In stretched or compressed images, the dots per inch ratio varies between IMAGE 1 and IMAGE 2 or even different parts of the same image. Since the different parts of the images will not align, the images will not merge together. When the calibration lines are scanned, there is an expected number of pixels between each calibration line. If there are too few, the image has been compressed and, if there are too many, the image has been stretched. By duplicating or removing pixels, the image can be scaled to the proper number of pixels per inch.

When IMAGE 1 and IMAGE 2 are scanned at slight angles relative to one another, the images are tilted or skewed relative to one another. The calibration lines are used so that each horizontal bar indicates how much the image needs to be shifted or rotated back to make up for the tilt or skew.

In halftone or dithered images, actually one bit, black and white scans, filtered to create a dither pattern so as to simulating shades of gray within the computer with groupings of black dots suggesting different densities. Unfortunately, once a dithered image is created, there no longer remains any ability to alter the image, such as adjusting size, scaling it up or down, or printing it at another resolution, without destroying or greatly distorting the image with leftover or missing pixels. For greater control, the halftone or dithered image needs to be converted into a gray scale image so that if problems such as stretching, shrinking, or shifting occur, the image can be corrected.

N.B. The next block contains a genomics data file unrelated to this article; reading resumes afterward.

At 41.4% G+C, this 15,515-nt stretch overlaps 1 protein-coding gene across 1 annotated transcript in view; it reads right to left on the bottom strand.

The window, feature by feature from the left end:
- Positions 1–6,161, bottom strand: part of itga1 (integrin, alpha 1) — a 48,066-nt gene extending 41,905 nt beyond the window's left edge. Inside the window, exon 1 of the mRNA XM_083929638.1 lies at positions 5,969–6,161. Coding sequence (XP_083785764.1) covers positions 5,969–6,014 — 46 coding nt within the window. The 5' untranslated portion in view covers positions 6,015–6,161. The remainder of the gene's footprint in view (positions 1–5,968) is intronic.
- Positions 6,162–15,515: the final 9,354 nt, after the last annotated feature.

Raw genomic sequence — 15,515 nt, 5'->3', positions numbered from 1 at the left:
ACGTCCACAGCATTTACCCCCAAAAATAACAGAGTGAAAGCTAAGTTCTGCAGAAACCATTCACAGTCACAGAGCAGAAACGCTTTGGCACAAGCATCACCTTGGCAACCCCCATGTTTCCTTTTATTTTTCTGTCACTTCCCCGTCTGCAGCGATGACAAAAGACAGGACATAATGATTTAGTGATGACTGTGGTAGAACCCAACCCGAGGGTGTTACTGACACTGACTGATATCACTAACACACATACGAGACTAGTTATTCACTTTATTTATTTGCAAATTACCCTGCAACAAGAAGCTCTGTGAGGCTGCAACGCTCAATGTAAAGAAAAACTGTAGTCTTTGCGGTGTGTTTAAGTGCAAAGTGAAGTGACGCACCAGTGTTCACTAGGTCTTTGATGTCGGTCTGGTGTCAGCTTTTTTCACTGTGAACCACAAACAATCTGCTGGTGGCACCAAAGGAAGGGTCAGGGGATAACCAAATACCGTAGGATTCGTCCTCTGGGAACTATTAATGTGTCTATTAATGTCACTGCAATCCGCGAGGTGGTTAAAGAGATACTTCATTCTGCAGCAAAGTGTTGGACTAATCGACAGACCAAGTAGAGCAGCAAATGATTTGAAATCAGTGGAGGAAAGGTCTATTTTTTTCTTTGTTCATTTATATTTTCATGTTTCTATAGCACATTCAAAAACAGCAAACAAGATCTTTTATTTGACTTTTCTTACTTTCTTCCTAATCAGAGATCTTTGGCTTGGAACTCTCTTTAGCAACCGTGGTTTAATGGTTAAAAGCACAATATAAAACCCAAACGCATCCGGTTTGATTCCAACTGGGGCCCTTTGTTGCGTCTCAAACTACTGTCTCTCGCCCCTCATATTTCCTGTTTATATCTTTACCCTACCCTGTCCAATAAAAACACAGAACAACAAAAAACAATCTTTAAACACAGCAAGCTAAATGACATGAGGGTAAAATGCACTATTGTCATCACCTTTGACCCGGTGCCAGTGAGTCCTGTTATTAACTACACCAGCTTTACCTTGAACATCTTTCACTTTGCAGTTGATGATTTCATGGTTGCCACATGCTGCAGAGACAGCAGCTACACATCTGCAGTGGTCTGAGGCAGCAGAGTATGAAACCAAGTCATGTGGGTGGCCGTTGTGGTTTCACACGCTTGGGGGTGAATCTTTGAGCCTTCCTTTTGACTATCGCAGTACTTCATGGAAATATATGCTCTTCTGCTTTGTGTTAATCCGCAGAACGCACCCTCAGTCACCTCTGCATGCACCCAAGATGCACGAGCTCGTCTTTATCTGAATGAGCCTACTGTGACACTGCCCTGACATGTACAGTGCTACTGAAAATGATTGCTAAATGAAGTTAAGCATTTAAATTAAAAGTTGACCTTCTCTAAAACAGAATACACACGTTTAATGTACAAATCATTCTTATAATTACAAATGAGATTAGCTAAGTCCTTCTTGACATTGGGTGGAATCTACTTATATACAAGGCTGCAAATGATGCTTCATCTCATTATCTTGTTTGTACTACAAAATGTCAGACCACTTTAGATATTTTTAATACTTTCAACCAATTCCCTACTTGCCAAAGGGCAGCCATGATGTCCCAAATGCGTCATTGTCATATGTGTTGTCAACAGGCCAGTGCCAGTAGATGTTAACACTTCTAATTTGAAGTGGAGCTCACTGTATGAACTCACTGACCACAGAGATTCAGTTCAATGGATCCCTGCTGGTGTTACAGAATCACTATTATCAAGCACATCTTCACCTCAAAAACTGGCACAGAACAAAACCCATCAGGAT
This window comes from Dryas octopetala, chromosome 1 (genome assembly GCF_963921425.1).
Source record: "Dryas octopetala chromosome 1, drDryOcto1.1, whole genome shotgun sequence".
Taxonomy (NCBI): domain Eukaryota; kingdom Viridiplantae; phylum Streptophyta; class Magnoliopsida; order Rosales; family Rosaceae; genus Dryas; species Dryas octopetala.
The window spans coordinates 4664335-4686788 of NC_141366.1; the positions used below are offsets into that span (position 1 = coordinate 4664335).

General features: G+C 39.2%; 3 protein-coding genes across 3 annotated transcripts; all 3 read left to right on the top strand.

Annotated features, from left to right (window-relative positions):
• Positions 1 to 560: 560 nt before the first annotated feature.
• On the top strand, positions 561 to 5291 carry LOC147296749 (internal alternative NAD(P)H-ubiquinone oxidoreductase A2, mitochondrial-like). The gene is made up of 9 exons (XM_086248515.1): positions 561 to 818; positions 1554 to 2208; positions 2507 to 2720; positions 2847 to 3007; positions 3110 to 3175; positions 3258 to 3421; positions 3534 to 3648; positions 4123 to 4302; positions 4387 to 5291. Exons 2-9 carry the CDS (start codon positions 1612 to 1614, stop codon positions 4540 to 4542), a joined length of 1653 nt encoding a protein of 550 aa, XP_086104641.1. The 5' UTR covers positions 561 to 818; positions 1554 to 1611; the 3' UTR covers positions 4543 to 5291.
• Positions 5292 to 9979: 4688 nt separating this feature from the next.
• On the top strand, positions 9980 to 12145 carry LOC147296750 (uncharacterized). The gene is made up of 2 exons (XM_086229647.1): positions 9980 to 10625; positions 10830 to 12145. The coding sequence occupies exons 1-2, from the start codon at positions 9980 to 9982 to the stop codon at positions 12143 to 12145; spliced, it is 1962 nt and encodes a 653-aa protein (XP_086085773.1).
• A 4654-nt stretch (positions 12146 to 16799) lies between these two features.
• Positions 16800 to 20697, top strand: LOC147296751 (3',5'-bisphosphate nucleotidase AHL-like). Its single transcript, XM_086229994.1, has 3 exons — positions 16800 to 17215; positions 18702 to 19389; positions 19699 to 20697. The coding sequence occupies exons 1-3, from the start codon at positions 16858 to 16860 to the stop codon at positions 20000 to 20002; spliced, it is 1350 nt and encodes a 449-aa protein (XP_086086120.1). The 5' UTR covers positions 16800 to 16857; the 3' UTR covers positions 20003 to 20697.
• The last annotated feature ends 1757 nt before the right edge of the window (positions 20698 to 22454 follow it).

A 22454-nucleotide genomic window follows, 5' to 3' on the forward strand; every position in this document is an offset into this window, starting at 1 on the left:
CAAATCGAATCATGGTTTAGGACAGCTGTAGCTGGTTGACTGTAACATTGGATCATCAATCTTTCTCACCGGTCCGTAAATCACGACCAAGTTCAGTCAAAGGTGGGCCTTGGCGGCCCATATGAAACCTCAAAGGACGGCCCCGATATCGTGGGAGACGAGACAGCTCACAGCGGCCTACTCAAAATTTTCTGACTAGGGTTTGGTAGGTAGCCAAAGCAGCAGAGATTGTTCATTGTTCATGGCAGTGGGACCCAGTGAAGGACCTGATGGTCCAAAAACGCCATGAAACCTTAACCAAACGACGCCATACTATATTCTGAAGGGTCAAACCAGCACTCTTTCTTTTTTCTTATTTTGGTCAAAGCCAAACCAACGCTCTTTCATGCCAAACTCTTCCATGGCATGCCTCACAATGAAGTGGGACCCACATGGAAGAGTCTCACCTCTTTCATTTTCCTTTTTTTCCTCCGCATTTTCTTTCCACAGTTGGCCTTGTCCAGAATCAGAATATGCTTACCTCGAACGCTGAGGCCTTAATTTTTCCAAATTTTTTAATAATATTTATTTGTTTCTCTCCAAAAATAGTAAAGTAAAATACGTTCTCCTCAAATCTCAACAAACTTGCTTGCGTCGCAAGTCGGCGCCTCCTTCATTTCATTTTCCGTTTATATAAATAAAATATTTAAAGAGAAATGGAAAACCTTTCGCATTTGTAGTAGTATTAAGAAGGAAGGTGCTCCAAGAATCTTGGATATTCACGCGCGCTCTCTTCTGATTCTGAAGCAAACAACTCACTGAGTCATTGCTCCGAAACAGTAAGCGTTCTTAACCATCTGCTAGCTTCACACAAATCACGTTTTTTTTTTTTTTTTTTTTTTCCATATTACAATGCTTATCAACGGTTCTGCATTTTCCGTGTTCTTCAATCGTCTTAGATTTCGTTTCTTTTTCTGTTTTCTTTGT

IMAGE 1 and IMAGE 2 are basically described in a two dimensional array of pixels where each pixel is located by an X and Y coordinate. Coordinate (0,0) is the upper left corner and (Xmax, Ymax) is the lower right coordinate. Each pixel has an intensity value. For example, 0 may indicate black, 8 may represent a mid gray level and 16 may indicate white. If the halftone image is modified through scaling, shifting or rotation, the halftone pattern will become distorted due to strips or patterns caused by the removing or adding of lines from the halftone. To solve this problem, it is necessary for the halftone to be converted to gray scale. This is done by clustering each of the halftone patterns and then counting the number of pixels that are light or dark. This number represents the gray scale value for that cluster. For example, a 4 by 4 halftone pattern would have 17 possible gray levels because there are 16 pixels. If 4 out of the 16 pixels were black, then the gray scale value would be 4. Through the use of gray scale and the X and Y coordinate system, the image can be mathematically manipulated to correct the image.